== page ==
The robotization and dehumanization of warfare, in particular through artificial intelligence and machine learning in weaponry, bring about several ethical and legal questions and contradictions. Please allow me to present a few:

1) An autonomous weapons system could never be a morally responsible subject. The unique human capacity for moral judgment and ethical decision-making is more than a complex collection of algorithms and such a capacity cannot be replaced by or programmed in, a machine. The application of rules or principles requires an understanding of the contexts and situations that entails going well beyond the potentialities of algorithms. For example, to characterize a fact or to apply a general law to a particular case demands, on the part of a judge, something more than the application of simple consequential logic, more than the pure manipulation of formal and codified rules. In this regard, autonomous weapons systems may consider normal in the statistical sense of the term and thus acceptable, those behaviors that international law prohibits, or that, albeit not explicitly outlined, are still forbidden by dictates of morality and public conscience.

2) An autonomous weapons system may deviate from the areas of evolution or the objectives prescribed by the responsible political or military authority. Yet, it is necessary to always have a proper traceability of the use of force, with an accurate identification of those responsible. In fact, this unpredictability would be at odds with the principle of jus in bello, since it could translate into the behavior of targeting civilians to maximize military interest, in direct opposition to the principle of distinction. Additionally, such loss or dilution of responsibility induces a total lack of accountability for violations of both international humanitarian law and international human rights law and could progressively incite to war.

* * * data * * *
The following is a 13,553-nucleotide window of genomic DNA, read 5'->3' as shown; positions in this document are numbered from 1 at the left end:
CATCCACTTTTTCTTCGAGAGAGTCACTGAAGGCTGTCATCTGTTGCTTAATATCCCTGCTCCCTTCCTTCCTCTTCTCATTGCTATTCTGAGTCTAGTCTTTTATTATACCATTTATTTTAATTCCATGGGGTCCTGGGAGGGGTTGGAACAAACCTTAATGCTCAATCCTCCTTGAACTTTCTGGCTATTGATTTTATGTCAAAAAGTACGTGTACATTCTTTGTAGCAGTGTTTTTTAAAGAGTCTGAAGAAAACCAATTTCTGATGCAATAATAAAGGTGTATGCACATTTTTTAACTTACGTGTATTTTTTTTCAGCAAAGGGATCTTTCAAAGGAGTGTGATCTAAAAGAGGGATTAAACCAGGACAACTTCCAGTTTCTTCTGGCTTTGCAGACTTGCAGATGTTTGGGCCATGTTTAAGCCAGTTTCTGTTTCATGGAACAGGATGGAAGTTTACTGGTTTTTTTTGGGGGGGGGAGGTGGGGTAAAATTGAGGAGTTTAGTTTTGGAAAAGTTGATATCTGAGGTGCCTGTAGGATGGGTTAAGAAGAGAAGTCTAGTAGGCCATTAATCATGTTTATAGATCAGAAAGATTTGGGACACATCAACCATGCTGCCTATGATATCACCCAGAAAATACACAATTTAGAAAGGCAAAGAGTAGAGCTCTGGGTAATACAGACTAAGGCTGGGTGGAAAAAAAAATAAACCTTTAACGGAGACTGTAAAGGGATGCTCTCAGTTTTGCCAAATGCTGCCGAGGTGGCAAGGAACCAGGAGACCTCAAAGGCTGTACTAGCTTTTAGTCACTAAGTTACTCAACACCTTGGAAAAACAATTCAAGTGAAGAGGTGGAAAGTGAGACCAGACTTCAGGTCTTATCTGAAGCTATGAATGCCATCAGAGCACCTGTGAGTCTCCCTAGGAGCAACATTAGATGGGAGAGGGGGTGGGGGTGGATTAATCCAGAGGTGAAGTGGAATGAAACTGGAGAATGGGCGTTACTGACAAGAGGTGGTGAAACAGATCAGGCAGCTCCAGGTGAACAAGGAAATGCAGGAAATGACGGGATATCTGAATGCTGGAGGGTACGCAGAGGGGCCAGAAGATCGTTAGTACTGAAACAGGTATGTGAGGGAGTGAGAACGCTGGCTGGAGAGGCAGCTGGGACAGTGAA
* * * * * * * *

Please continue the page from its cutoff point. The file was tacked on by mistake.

3) The idea of a war waged by non-conscious and non-responsible autonomous weapons systems appears to hide a lure for dominance that conceals desperation and a dangerous lack of confidence in the human person. This rationale ignores the fact that for a machine, a human person, just like everything else, is merely an interchangeable set of data among others. Now, this is precisely the “inhuman” contradiction: the delegation of powers to autonomous systems puts us on the path of negation, oblivion, and contempt for the essential characteristics unique to the human persons and to soldierly virtues.

Mr. Chair,

International security and peace are best achieved through the promotion of a culture of dialogue and cooperation, not through an arms race. The Preamble of the CCW clearly expresses the desire to contribute to “the ending of the arms race and the building of confidence among States, and hence to the realization of the aspiration of all peoples to live in peace”. A world in which autonomous systems are left to manage, rigidly or randomly, fundamental questions related to the lives of human beings and nations, would lead us imperceptibly to dehumanization and to a weakening of the bonds of a true and lasting fraternity of the human family.

For this reason, relying on the principle of precaution and adopting a responsible attitude of prevention are of the utmost importance in our current endeavors. My Delegation wishes to echo the words of Pope Francis that: “We have the freedom needed to limit and direct technology; we can put it at the service of another type of progress, one which is healthier, more human, more social, more integral” (Laudato Si’, para 112). Let us translate these words into a sound and lasting outcome within the CCW!

Thank you, Mr. Chair.

Copyright © 2017 Permanent Observer Mission of the Holy See to the United Nations, All rights reserved.